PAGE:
The grants represent the first phase of funding for Retaining Employment and Talent After Injury/Illness Network (RETAIN) Demonstration Projects, which will be administered by the Department’s Office of Disability Employment Policy (ODEP), in partnership with the Department’s Employment and Training Administration  and the Social Security Administration (SSA).

Successful applicants will propose coordinated employment and health services through an integrated network of partners, including state and/or local workforce development agencies; health-care systems and/or provider networks; and other strategic partners, such as employers or insurers.

The Department anticipates awarding up to eight grants of approximately $2.5 million each to be spent over an 18-month period for planning and start-up activities, including the launch of a small pilot demonstration. Near the conclusion of this first phase, the Department anticipates competitively awarding up to four of the Phase One grantees with additional funding up to approximately $19.5 million each to implement their demonstration projects at full scale. The Department anticipates Phase Two will span 42 months, including 30 months for project implementation and 12 for closeout and final assessment activities. The SSA will administer an independent evaluation of the RETAIN projects.

Is it cold or hot at Jacksonville jobs?

June 26th, 2018

The fight is on about the temperature of Jacksonville healthcare jobs.

Office temperature is causing workers to turn on each other and is also having an impact on productivity. According to a new CareerBuilder survey, nearly half of workers (46 percent) say their office is either too hot or too cold — and 51 percent say sitting in an office that is too cold impacts their productivity, 67 percent say sitting in an office that is too warm does the same.

Fifteen percent of workers say they have argued with a coworker about office temperature (7 percent of men vs. 22 percent of women), and nearly 1 in 5 (19 percent) have secretly changed the office temperature during the summer—13 percent to make it cooler, 6 percent to make it warmer.

Broken down by industry, retail has the hottest employees, and health care has the coldest.

Top sectors with office temperature that is too hot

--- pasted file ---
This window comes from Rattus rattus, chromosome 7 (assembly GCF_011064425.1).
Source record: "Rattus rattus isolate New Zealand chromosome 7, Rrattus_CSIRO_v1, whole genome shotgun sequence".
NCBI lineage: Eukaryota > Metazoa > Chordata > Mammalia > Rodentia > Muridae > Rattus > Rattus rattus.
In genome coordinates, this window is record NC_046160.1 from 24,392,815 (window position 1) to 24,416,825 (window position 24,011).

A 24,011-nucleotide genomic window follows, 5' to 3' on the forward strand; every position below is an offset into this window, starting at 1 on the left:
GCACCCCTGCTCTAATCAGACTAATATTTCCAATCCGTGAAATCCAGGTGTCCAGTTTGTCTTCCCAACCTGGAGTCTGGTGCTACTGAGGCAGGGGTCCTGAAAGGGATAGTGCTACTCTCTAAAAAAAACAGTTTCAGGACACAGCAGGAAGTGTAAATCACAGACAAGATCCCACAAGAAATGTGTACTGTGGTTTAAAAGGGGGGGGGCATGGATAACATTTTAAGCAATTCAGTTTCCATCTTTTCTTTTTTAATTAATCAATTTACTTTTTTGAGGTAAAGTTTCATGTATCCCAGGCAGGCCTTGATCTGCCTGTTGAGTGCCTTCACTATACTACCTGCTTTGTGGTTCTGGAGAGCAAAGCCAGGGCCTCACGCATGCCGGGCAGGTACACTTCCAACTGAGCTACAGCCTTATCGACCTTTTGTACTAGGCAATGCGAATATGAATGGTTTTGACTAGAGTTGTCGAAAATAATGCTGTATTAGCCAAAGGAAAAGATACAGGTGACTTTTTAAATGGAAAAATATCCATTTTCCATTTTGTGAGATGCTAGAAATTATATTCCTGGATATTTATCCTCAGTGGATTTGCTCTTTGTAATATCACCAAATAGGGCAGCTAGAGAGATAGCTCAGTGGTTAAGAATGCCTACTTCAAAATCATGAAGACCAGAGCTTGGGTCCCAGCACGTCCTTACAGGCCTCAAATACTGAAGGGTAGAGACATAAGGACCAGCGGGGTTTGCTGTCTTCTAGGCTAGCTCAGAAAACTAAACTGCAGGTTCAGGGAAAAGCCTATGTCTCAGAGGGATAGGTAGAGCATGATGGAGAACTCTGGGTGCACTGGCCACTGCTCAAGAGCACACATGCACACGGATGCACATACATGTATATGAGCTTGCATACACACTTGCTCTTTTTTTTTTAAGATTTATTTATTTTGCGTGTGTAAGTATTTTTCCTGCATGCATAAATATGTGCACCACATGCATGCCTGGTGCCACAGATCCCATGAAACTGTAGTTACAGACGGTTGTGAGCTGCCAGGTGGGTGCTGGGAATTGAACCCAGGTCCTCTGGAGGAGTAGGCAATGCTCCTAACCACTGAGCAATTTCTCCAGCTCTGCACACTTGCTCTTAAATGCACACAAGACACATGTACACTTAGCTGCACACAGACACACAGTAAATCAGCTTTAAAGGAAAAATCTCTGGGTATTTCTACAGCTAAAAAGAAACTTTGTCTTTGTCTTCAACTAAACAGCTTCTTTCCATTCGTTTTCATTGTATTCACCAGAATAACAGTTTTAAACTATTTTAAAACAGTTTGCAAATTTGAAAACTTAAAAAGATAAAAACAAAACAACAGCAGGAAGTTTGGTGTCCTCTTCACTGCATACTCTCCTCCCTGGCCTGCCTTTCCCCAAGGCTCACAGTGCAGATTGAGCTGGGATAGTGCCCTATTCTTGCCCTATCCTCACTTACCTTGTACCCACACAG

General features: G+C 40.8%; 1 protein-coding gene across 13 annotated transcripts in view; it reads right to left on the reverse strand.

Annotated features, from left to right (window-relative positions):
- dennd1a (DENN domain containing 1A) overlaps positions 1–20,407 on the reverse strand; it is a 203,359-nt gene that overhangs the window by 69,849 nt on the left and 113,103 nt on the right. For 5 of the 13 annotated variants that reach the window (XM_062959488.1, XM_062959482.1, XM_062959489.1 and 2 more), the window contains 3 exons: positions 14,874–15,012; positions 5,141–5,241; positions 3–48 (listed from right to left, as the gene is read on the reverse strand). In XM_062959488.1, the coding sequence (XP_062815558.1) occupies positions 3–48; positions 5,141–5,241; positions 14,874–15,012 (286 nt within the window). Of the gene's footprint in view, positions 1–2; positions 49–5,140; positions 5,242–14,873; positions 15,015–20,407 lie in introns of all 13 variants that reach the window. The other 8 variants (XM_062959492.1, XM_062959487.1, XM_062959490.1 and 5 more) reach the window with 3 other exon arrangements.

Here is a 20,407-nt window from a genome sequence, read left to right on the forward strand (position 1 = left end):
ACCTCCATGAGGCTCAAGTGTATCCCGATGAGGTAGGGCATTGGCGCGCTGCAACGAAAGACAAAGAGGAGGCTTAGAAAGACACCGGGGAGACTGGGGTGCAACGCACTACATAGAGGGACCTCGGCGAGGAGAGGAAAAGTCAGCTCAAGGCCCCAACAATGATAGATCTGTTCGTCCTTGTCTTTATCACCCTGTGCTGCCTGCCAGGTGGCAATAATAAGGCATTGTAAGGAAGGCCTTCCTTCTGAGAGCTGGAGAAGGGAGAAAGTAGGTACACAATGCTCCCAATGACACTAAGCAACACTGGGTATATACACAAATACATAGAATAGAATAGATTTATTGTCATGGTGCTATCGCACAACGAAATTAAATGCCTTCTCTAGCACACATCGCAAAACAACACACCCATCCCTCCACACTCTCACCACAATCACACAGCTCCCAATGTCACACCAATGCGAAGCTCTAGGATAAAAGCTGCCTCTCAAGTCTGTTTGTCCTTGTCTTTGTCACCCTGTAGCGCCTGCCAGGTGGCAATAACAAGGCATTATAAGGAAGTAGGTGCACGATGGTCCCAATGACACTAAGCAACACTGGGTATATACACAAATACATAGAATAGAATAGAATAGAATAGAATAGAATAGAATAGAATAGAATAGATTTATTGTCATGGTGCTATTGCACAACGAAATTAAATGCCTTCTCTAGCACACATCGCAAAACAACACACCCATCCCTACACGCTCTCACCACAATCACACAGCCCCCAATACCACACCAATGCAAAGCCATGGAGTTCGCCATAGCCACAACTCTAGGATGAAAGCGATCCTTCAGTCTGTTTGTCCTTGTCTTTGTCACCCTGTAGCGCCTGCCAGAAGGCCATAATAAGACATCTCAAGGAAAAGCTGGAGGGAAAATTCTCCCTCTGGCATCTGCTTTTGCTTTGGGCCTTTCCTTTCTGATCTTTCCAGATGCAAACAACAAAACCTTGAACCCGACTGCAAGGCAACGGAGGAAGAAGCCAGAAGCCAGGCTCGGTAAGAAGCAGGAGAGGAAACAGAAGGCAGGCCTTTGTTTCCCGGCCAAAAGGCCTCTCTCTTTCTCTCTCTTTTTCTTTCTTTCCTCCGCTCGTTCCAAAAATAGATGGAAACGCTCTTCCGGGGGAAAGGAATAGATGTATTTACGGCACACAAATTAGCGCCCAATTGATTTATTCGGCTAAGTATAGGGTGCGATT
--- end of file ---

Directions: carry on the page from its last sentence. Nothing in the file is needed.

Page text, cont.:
• Retail: 28 percent1
  • Manufacturing: 23 percent2
  • Health care: 19 percent

Top sectors with office temperature that is too cold

  • Health care: 30 percent
  • Retail 24 percent3
  • Manufacturing: 18 percent4

Instead of fighting for control over the thermostat, some workers are taking matters into their own hands. To stay at a comfortable temperature at work during the summer, workers say they:

  • Drink cool beverages: 42 percent
  • Dress in layers: 27 percent
  • Use a personal fan: 26 percent
  • Drink hot beverages: 20 percent
  • Wear a jacket all day: 19 percent
  • Use a space heater: 13 percent
  • Use a blanket: 6 percent

Lowe’s hiring for retail jobs in Jacksonville

June 6th, 2018

Lowe’s is hiring big for the spring and summer season and may be hiring for retail jobs in Jacksonville.

Lowe’s is hiring more than 53,000 full-time, part-time and seasonal employees across its U.S. stores, adding to the company’s nearly 250,000 current U.S. store employees.

In-store seasonal positions, which typically support stores between March and September, include cashiers, lawn and garden associates, stockers, assemblers of outdoor products and loaders. Lowe’s seasonal employees benefit from competitive pay, a 10 percent employee discount and flexible hours, including the ability to see their schedule 17 days in advance and swap shifts with others as needed.

Available part-time and full-time positions include service and support managers, customer service associates, cashiers, stockers and sales specialists. Part-time and full-time employees can take advantage of Lowe’s health and wellness benefits, incentive programs, 401(k), a discounted stock purchase plan, tuition reimbursement and flexible work schedules.

In 2017, for the third consecutive year, 100 percent of Lowe’s 1,700-plus U.S. stores served their communities through a Lowe’s Heroes volunteer community project – from restoring parks to improving schools.
• In the aftermath of Hurricanes Harvey and Irma, in addition to the company’s $2.5 million donation to disaster relief, more than 3,000 store employees volunteered to provide necessary support to impacted stores and communities.
• Lowe’s full-time employees can take advantage of the company’s paid time off for community volunteering each year.